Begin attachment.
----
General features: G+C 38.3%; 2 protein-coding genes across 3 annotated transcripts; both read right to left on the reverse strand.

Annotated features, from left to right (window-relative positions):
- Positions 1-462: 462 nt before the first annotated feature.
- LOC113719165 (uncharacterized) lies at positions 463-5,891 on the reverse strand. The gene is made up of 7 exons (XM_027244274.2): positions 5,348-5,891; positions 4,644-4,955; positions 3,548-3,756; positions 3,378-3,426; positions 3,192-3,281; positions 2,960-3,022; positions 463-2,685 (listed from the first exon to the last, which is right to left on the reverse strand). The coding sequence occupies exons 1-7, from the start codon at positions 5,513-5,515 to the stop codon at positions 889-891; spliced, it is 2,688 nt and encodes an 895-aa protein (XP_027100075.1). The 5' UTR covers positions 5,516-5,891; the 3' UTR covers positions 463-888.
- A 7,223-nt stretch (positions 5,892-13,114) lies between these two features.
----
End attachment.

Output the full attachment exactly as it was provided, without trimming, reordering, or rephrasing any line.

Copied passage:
General features: G+C 38.3%; 2 protein-coding genes across 3 annotated transcripts; both read right to left on the reverse strand.

Annotated features, from left to right (window-relative positions):
- Positions 1-462: 462 nt before the first annotated feature.
- LOC113719165 (uncharacterized) lies at positions 463-5,891 on the reverse strand. The gene is made up of 7 exons (XM_027244274.2): positions 5,348-5,891; positions 4,644-4,955; positions 3,548-3,756; positions 3,378-3,426; positions 3,192-3,281; positions 2,960-3,022; positions 463-2,685 (listed from the first exon to the last, which is right to left on the reverse strand). The coding sequence occupies exons 1-7, from the start codon at positions 5,513-5,515 to the stop codon at positions 889-891; spliced, it is 2,688 nt and encodes an 895-aa protein (XP_027100075.1). The 5' UTR covers positions 5,516-5,891; the 3' UTR covers positions 463-888.
- A 7,223-nt stretch (positions 5,892-13,114) lies between these two features.